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  The ISM non-manufacturing index declined to 57.1 in October
Posted Under: Data Watch • ISM Non-Manufacturing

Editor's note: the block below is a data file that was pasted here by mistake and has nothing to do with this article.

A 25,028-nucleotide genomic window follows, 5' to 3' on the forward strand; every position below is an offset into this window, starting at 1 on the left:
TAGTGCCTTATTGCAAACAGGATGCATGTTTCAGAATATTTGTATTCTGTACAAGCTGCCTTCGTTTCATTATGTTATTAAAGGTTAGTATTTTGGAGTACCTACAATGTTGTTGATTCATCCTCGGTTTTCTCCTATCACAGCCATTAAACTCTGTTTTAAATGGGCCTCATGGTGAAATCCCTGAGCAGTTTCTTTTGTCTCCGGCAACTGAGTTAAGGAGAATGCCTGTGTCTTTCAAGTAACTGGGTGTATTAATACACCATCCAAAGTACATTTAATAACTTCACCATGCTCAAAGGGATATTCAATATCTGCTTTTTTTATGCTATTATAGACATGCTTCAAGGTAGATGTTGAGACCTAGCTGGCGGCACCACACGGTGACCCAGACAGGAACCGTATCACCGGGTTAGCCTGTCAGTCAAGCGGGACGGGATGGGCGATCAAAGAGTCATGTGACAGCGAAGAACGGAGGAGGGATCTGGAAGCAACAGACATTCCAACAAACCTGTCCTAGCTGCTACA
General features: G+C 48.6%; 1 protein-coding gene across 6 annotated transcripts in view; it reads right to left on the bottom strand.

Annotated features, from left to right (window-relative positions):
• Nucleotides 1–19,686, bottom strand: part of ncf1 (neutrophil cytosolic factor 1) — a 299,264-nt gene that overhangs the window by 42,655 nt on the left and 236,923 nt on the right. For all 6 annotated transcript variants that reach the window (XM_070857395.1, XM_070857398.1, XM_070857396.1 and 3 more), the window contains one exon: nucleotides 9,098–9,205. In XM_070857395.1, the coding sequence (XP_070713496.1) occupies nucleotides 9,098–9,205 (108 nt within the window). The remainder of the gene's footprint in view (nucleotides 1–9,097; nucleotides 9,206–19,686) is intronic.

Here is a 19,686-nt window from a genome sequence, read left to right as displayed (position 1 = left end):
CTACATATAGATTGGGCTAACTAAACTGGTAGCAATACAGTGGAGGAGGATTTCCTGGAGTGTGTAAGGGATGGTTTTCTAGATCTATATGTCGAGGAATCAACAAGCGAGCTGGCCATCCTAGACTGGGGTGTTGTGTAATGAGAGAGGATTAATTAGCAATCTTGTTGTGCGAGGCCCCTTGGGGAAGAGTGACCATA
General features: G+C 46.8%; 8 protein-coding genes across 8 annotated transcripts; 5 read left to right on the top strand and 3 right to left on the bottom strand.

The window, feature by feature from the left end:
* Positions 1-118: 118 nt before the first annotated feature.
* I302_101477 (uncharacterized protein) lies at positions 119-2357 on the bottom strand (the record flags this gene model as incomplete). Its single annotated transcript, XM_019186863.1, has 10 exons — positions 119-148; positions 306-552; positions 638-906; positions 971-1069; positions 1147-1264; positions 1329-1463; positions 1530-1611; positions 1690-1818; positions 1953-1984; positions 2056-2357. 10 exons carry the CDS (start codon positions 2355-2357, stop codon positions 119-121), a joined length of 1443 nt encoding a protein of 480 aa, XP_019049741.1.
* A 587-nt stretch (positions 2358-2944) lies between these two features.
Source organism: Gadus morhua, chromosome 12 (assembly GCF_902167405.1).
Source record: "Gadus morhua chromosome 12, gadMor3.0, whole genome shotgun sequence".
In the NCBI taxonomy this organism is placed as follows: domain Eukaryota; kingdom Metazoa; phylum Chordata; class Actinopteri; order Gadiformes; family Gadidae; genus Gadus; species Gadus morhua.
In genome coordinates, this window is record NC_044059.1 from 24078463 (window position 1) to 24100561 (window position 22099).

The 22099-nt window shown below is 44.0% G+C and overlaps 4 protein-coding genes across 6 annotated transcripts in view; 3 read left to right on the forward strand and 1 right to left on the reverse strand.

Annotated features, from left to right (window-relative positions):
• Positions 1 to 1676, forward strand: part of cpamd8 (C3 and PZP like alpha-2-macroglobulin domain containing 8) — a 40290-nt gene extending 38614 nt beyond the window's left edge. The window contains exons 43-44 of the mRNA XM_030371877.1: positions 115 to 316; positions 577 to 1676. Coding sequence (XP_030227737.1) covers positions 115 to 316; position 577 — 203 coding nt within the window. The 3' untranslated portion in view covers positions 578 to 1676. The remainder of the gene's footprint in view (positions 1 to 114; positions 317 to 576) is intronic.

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Implications:  Today's ISM service sector report came in weaker than the consensus expected but still suggests growth remained strong in October, although at a slower pace than in September.  The index has now been above 50 for 57 consecutive months (levels above 50 signal expansion; levels below 50 signal contraction.)  The business activity index– which has a stronger correlation with economic growth than the overall index – declined 2.9 points in October but to a still elevated 60.0. New orders declined last month to the weakest since April but, at 59.1, remains elevated, suggesting production still has room to expand in the months ahead. The brightest spot in today's report was that the employment index once again ticked higher in October to 59.6 from 58.5 in September, tying the highest reading we have seen since the start of the recovery.  As employment continues to expand, expect income growth to boost consumer spending and business revenue, which, in turn, will help support even more job growth in the future.  In other words, the growth in the economy is self-sustaining and should remain that way until monetary policy gets tight, which is at least a few years away.  On the inflation front, the prices paid index dropped to 52.1 in October from 55.2 in September. Still no signs of higher inflation, but given how loose the Fed is, we do not expect this to last. In other news this morning, the ADP index, which measures private-sector payrolls, increased 230,000 in October, beating the consensus expected 220,000.  We will finalize our payroll forecast when we get data on unemployment claims tomorrow morning.  But, plugging the ADP report into our models suggests an increase of 245,000 in nonfarm payrolls and a 238,000 gain in private payrolls in October.  Another solid month.

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